Sherri Kauk '04 and Christian Clark '04 (center front) on location this summer at a mine in Butte, Montana
Photo courtesy of Park Productions

Indeed, points out Jennings, there is hardly a better hands-on experience during college years. "Our students direct, produce, shoot, and edit," she says, "or they assist professional producers, directors, cinematographers, and sound designers. So they earn valuable experience, production credits for their résumés, and completed programs for their demonstration reels."

Tom Torello '87, now IC's executive director of marketing communications, worked with the unit for two years, becoming a senior producer. "It gave me my first exposure to working directly with clients," he says, "giving me a real advantage when I began looking for work in advertising."

Lee George '98 raves about his experiences a decade later. "It's rare for a student of my age and experience level to be given the opportunity to be a producer/director on a professional project. Yet this is just what I did at Park Productions --- worked with a client and an executive producer, rehearsed talent, coordinated locations, scheduled crew and equipment. It was challenging. And it was an invaluable, unforgettable experience. Because of the experience with Carol Jennings and the responsibilities she threw my way, I was totally prepared to handle professional work. Carol gave us the ball and let us run. I like to think we ran with it and scored a touchdown." Even today as a freelance producer for Banyan Productions (Trading Spaces, A Wedding Story), George credits his Park Productions experience for the ease with which he recently produced a public service announcement.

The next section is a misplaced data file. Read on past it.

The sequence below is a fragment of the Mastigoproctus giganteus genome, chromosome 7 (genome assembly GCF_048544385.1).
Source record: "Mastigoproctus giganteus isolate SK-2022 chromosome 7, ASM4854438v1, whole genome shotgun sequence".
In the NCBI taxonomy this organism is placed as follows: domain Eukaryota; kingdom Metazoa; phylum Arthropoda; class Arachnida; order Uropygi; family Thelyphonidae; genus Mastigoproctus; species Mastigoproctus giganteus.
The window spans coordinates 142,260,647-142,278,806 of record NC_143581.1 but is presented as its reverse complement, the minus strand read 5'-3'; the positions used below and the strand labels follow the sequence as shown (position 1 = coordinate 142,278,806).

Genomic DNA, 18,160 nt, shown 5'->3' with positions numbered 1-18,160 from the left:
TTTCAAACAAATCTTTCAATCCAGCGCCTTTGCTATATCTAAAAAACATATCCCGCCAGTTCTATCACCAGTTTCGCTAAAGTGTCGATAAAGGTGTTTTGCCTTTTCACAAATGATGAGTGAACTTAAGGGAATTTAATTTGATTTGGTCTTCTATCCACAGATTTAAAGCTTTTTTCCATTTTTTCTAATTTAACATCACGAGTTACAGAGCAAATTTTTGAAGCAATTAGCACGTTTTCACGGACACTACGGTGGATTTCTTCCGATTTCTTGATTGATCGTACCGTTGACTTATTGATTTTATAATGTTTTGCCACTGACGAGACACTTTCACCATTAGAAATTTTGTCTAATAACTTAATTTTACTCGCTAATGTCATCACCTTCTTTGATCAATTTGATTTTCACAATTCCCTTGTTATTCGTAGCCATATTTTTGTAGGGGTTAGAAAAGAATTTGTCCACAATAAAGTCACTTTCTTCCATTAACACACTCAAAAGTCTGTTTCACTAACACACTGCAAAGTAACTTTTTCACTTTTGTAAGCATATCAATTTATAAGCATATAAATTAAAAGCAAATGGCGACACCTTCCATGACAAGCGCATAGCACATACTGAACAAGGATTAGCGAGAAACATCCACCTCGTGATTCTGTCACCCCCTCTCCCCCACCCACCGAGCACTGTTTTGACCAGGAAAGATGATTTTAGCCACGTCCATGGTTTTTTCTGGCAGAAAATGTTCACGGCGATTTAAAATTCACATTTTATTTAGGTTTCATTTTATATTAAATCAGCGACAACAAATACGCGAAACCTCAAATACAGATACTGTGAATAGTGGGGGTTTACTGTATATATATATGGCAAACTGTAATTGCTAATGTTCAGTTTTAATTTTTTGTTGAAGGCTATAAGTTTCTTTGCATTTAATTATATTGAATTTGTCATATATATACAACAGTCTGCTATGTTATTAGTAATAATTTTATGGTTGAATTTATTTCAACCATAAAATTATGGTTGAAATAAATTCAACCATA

In its 38 years Park Productions has produced more than 150 programs, including documentaries, feature films, music videos, training videos, public service announcements, commercials, educational programming, and inter-active multimedia. Recent on-campus clients include the admission and alumni relations offices. Off campus, Park Productions has collaborated with WSKG-TV in Binghamton, WCNY-TV in Syracuse, Showtime, several Cornell University schools and departments, the Paleontological Research Institute, Seneca Falls Museum, and many other local nonprofit organizations. Park Productions has been honored by the U.S. Film and Video Festival, Council for International Nontheatrical Events (CINE Gold Eagle), Communicator Awards, International Television and Video Arts Competition, and the Chicago International Television Awards (Hugos), among others. It recently received the Hugos silver plaque for the documentary Breaking the Cycle: The Willard Drug Treatment Campus, which was broadcast on central New York PBS stations in April.

"We'd love to involve alumni in our work as production partners," says Jennings. "They should get in touch if interested."



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A. Ozolins, Ithaca College Office of Publications, 29 October, 2003